Information on GHB Withdrawal Delirium Syndrome Washington DC

GHB, a naturally occurring metabolite of gamma-aminobutyric acid (GABA), is an inhibitory neurotransmitter that mediates sleep cycles, cerebral metabolism, memory and emotional control. Synthetic GHB, originally used by body builders for its putative anabolic effects, has more recently been abused for its sedative, euphoriant and aphrodisiac effects and as a “rave” and “date rape” drug.

So Others Might Eat Inc (SOME)
(202) 797-8806x1000
60 O Street NW
Washington, DC
Services Provided
Substance abuse
Types of Care
Outpatient
Special Programs/Groups
Men
Language Services
ASL or other assistance for hearing impaired

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Clean and Sober Streets
(202) 783-7343
425 2nd Street NW
Washington, DC
Services Provided
Substance abuse
Types of Care
Residential short-term treatment (30 days or less), Residential long-term treatment (more than 30 days)
Special Programs/Groups
Women, Men, Criminal justice clients

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Howard University Hospital
(202) 865-6611
2041 Georgia Avenue NW
Washington, DC
Services Provided
Substance abuse , Detoxification, Buprenorphine Services
Types of Care
Outpatient
Language Services
ASL or other assistance for hearing impaired

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Latin American Youth Center
(202) 319-2225
1419 Columbia Road NW
Washington, DC
Services Provided
Substance abuse
Types of Care
Outpatient
Special Programs/Groups
Adolescents, Persons with co-occurring mental and substance abuse disorders, Persons with HIV/AIDS, Gays and Lesbians, Pregnant/postpartum women, Criminal justice clients
Language Services
Spanish

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Addiction Prevention and Recovery
(202) 698-6080
1905 E Street SE
Washington, DC
Hotline
(202) 698-6080
Services Provided
Detoxification, Methadone Detoxification
Types of Care
Residential short-term treatment (30 days or less)
Special Programs/Groups
Seniors/older adults, Women, Men
Language Services
ASL or other assistance for hearing impaired, Spanish

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Gospel Rescue Ministries
(202) 842-1731x218
810 5th Street NW
Washington, DC
Services Provided
Substance abuse
Types of Care
Residential long-term treatment (more than 30 days)
Special Programs/Groups
Persons with co-occurring mental and substance abuse disorders, Women, Men

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Salvation Army
(202) 269-6333x226
2100 New York Avenue NE
Washington, DC
Services Provided
Substance abuse
Types of Care
Residential short-term treatment (30 days or less), Residential long-term treatment (more than 30 days), Outpatient
Special Programs/Groups
Persons with co-occurring mental and substance abuse disorders, Persons with HIV/AIDS, Criminal justice clients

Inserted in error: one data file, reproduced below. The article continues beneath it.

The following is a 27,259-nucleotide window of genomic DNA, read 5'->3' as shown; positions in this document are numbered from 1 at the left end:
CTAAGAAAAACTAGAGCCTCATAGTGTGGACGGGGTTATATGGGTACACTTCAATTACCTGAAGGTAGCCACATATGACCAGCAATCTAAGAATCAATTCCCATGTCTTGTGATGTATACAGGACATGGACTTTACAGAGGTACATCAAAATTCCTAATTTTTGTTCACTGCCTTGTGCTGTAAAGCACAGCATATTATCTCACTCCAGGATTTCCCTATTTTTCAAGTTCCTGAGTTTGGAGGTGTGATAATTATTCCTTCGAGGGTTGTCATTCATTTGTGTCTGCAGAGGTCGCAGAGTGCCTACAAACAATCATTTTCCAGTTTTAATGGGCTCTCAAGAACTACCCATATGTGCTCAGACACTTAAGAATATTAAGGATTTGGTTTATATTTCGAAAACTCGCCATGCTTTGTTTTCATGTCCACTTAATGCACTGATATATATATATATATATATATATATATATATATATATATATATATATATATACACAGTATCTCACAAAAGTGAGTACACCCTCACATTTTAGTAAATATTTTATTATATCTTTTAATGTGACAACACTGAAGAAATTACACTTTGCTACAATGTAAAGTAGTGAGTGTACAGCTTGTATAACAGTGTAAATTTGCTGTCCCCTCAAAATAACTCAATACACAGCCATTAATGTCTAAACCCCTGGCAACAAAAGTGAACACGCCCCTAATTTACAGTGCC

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Mental Health Substance Abuse Program
(202) 462-4788x241
2831 15th Street NW
Washington, DC
Services Provided
Substance abuse
Types of Care
Outpatient
Language Services
Spanish

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Hillcrest Children''s Center
(202) 232-6100
1325 W Street NW
Washington, DC
Services Provided
Substance abuse , Detoxification
Types of Care
Outpatient
Special Programs/Groups
Adolescents, Persons with co-occurring mental and substance abuse disorders

Data Provided by:
Oasis
(202) 396-9480
910 Bladensburg Road NE
Washington, DC
Services Provided
Substance abuse , Detoxification, Methadone Maintenance, Methadone Detoxification, Buprenorphine Services
Types of Care
Outpatient
Special Programs/Groups
Women, Men, Criminal justice clients
Language Services
ASL or other assistance for hearing impaired, Spanish

Data Provided by:
Data Provided by:

Information on GHB Withdrawal Delirium Syndrome

Gamma-hydroxybutyrate (GHB) is the most dangerous and well-known drug to abuse, is unfamiliar to many psychiatric professionals. Recent cases of severe GHB withdrawal delirium have occurred in psychiatric settings, making it necessary for psychiatric professionals to be informed about the management of these patients.

GHB, a naturally occurring metabolite of gamma-aminobutyric acid (GABA), is an inhibitory neurotransmitter that mediates sleep cycles, cerebral metabolism, memory and emotional control. Synthetic GHB, originally used by body builders for its putative anabolic effects, has more recently been abused for its sedative, euphoriant and aphrodisiac effects and as a “rave” and “date rape” drug.

GHB was previously available in health food stores and gyms, and it was marketed for its purported muscle building and fat burning effects. In 1990, the Food and Drug Administration (FDA) banned the manufacture and distribution of GHB after receiving several reports of abuse leading to coma and seizures. Precursor compounds such as gamma-butyrolactone (GBL) and 1, 4-butanediol (BD), which can be converted by the body or simple chemical processing into GHB, remained available over the Internet. GHB is easily manufactured by illicit laboratories or by “home brew” recipes that have been published in books and on the Internet. Despite the FDA’s attempts to control distribution of these compounds, they remain widely available to body build...

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